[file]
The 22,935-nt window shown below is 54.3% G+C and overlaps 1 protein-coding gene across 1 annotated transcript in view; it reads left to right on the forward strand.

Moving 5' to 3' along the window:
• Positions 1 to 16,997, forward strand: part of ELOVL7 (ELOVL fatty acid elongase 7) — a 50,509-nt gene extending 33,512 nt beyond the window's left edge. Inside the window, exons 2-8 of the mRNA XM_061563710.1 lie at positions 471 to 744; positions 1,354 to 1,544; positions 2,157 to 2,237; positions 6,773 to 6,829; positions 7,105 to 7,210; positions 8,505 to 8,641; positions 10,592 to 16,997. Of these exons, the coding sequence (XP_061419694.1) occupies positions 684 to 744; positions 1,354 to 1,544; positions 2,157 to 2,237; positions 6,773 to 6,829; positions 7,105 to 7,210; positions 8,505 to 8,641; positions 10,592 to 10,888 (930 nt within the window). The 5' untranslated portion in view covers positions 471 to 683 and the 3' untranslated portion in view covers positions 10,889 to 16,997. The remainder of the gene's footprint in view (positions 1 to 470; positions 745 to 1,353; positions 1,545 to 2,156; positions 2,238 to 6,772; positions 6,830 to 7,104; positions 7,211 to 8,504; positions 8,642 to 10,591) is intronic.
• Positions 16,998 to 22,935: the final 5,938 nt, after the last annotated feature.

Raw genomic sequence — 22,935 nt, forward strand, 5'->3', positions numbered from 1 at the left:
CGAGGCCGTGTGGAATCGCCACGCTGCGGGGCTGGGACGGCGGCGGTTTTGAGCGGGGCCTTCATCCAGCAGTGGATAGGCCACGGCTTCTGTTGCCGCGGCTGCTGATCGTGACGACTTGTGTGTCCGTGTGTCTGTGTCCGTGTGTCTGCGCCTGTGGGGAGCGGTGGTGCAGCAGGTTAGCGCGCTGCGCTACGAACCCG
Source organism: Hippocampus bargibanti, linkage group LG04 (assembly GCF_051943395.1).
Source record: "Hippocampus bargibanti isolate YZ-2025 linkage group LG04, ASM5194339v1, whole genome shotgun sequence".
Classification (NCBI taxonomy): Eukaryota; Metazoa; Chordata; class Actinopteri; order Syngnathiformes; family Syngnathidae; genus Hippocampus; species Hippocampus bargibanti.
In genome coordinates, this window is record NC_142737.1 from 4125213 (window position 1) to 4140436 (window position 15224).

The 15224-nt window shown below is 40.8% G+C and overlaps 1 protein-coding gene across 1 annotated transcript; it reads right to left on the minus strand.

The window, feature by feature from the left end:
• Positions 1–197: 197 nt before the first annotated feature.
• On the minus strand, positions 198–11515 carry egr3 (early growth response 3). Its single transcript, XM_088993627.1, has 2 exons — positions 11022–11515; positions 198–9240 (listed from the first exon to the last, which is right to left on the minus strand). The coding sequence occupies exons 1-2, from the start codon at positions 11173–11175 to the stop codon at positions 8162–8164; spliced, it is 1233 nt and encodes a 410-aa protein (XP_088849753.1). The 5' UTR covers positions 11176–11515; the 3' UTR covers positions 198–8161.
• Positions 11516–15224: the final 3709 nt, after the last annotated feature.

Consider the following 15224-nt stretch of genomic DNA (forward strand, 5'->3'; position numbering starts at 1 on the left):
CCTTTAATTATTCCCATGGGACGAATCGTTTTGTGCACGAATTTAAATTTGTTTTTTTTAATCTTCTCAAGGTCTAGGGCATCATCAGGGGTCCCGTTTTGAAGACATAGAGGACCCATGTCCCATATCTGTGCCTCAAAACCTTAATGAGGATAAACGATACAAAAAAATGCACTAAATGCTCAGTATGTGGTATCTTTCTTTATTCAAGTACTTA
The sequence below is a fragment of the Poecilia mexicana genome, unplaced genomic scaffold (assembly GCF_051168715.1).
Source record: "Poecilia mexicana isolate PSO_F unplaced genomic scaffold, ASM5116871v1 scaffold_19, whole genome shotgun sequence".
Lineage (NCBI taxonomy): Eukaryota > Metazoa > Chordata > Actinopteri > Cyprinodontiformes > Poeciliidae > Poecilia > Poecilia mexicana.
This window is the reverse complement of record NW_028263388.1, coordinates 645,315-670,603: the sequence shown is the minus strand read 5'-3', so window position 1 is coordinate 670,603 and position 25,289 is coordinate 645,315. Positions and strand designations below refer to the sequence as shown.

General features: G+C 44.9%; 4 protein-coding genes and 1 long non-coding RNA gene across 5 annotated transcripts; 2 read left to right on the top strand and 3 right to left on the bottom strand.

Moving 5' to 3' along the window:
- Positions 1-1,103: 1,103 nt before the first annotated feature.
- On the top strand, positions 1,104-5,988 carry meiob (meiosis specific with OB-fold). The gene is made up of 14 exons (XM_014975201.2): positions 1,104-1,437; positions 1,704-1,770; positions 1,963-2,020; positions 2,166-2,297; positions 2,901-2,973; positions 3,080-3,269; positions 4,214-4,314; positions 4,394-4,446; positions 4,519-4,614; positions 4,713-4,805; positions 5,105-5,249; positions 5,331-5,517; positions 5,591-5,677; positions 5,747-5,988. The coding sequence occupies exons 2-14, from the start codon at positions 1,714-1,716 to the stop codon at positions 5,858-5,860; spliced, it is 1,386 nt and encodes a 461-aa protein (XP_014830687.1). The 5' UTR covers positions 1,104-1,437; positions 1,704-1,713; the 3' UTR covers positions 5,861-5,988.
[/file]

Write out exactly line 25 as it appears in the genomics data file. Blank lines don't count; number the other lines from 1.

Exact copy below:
- On the top strand, positions 1,104-5,988 carry meiob (meiosis specific with OB-fold). The gene is made up of 14 exons (XM_014975201.2): positions 1,104-1,437; positions 1,704-1,770; positions 1,963-2,020; positions 2,166-2,297; positions 2,901-2,973; positions 3,080-3,269; positions 4,214-4,314; positions 4,394-4,446; positions 4,519-4,614; positions 4,713-4,805; positions 5,105-5,249; positions 5,331-5,517; positions 5,591-5,677; positions 5,747-5,988. The coding sequence occupies exons 2-14, from the start codon at positions 1,714-1,716 to the stop codon at positions 5,858-5,860; spliced, it is 1,386 nt and encodes a 461-aa protein (XP_014830687.1). The 5' UTR covers positions 1,104-1,437; positions 1,704-1,713; the 3' UTR covers positions 5,861-5,988.